Is your pet’s scratching driving you crazy?…Don’t blame your pet!

If your dog or cat is constantly itchy, they just might have allergies. Dogs and cats suffer from allergies just like humans do, but their symptoms tend to be different. Once you know the “what” and the “why” of pet allergies, it’s easier to help your pet find relief.


Allergy basics

An allergy results when the immune system overreacts or becomes hypersensitive to a harmless and often common substance (called an allergen) that enters or comes in contact with the body. Essentially, the immune system thinks the substance/allergen is dangerous and tries to destroy it. You can think of an allergy like an oversensitive car alarm that sounds at the slightest trigger.


Signs of pet allergies

Most pets with allergies have skin issues. Itching is often the most obvious sign, causing allergic pets to:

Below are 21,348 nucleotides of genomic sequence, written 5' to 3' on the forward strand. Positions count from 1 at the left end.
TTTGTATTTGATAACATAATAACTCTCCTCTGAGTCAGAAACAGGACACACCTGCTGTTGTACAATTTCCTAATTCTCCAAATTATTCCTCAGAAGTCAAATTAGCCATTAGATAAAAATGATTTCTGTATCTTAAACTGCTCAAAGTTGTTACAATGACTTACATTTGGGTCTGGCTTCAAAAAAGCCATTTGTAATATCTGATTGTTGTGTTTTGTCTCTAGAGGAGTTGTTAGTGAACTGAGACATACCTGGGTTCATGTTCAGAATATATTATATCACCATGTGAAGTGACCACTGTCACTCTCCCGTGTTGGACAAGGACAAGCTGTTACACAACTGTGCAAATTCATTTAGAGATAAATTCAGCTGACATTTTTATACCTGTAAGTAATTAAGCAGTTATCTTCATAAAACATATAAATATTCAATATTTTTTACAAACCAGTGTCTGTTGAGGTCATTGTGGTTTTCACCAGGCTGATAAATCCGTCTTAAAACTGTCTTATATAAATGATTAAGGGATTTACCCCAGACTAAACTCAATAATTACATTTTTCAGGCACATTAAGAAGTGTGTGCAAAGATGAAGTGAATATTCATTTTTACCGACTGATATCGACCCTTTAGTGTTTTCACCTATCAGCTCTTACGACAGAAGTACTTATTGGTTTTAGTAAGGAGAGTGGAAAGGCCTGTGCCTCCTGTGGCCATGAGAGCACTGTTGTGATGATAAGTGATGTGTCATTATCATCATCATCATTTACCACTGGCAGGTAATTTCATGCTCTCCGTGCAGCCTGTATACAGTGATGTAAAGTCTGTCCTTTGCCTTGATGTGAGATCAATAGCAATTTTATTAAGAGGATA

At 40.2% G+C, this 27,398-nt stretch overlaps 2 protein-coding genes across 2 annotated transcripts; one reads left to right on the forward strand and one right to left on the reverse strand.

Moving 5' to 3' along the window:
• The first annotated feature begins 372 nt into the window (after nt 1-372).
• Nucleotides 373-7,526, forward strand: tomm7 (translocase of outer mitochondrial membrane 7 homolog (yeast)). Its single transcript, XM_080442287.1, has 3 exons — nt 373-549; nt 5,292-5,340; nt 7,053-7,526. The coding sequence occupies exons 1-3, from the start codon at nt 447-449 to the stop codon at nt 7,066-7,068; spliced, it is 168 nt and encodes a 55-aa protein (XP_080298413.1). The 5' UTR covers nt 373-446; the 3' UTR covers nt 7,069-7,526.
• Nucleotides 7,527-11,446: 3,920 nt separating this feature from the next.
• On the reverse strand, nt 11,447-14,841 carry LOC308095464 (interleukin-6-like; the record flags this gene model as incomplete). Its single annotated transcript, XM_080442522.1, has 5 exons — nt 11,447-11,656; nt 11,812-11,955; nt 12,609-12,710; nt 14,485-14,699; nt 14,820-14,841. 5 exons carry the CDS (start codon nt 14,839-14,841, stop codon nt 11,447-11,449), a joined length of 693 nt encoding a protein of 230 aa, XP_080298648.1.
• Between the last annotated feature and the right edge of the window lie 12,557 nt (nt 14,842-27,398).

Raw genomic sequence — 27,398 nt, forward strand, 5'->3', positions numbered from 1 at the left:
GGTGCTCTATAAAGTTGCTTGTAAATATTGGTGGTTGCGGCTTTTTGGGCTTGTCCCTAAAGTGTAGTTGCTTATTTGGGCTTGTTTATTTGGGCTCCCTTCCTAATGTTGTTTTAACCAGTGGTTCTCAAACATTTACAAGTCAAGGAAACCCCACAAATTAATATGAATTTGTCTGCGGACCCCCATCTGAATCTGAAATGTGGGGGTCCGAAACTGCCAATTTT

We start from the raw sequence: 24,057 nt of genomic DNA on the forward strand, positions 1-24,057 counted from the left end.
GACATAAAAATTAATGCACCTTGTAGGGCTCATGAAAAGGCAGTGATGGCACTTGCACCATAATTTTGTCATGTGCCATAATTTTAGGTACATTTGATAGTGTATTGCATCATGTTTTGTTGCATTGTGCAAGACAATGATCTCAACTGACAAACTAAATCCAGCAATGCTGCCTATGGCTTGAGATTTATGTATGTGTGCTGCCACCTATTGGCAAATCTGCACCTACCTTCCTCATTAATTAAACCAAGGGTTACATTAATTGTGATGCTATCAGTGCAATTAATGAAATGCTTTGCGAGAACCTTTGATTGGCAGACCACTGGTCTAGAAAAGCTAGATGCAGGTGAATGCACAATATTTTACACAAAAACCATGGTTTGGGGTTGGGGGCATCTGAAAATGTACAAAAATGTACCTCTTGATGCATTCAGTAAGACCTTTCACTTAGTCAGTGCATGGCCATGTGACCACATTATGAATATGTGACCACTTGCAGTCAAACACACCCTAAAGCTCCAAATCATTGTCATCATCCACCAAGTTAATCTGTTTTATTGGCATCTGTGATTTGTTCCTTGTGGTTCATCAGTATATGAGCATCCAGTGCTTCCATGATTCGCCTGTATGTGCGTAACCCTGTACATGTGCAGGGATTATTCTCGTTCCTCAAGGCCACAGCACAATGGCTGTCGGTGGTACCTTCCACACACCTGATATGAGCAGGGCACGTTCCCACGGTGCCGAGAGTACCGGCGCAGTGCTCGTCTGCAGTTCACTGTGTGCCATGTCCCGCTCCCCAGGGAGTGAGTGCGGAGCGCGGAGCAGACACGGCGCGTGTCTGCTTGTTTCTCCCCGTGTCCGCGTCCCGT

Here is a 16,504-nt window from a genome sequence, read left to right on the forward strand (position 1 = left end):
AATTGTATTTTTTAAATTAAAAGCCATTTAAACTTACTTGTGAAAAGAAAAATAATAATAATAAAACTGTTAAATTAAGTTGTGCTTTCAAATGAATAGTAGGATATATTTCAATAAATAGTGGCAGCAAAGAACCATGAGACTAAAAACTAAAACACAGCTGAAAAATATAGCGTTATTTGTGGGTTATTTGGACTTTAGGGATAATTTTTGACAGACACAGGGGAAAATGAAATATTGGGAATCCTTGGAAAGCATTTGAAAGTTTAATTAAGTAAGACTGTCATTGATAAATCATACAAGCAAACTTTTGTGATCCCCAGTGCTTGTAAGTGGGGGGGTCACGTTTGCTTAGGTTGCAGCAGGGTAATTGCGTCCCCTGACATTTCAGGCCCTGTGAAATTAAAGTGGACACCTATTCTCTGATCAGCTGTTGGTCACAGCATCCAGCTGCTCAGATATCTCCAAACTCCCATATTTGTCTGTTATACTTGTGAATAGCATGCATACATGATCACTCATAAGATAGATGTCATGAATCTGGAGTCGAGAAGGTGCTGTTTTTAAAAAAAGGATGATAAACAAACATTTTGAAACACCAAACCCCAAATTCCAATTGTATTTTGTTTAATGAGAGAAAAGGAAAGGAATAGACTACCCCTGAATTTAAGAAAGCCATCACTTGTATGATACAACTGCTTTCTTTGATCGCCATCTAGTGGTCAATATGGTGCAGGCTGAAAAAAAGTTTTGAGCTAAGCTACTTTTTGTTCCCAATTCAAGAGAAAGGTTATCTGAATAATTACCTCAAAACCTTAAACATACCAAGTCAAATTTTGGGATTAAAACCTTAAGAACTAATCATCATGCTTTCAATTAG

• Scratch obsessively
  • Rub against furniture
  • Shake their head
  • Frequently lick, chew, bite, or groom themselves, sometimes to the point of hair loss or hot spots (painful, raw, inflamed areas on the skin that may bleed)


Some pets with allergies also get bacterial or yeast infections from excessive scratching and overgrooming. These are referred to as “secondary infections” and contribute to your pet’s itch and discomfort.


Types of pet allergies


Seasonal allergies and atopy 

Seasonal allergy and atopy describe the same type of allergic skin disease. Most dogs with atopy experience itching during certain seasons. Other affected dogs will have problems year-round, which means that the allergen is constantly present or that the dog has developed multiple allergies.


  • Seasonal allergies are typically caused by trees, weeds, and other plants that pollinate during a specific time of year, as well as some moulds that tend to bloom indoors and outdoors.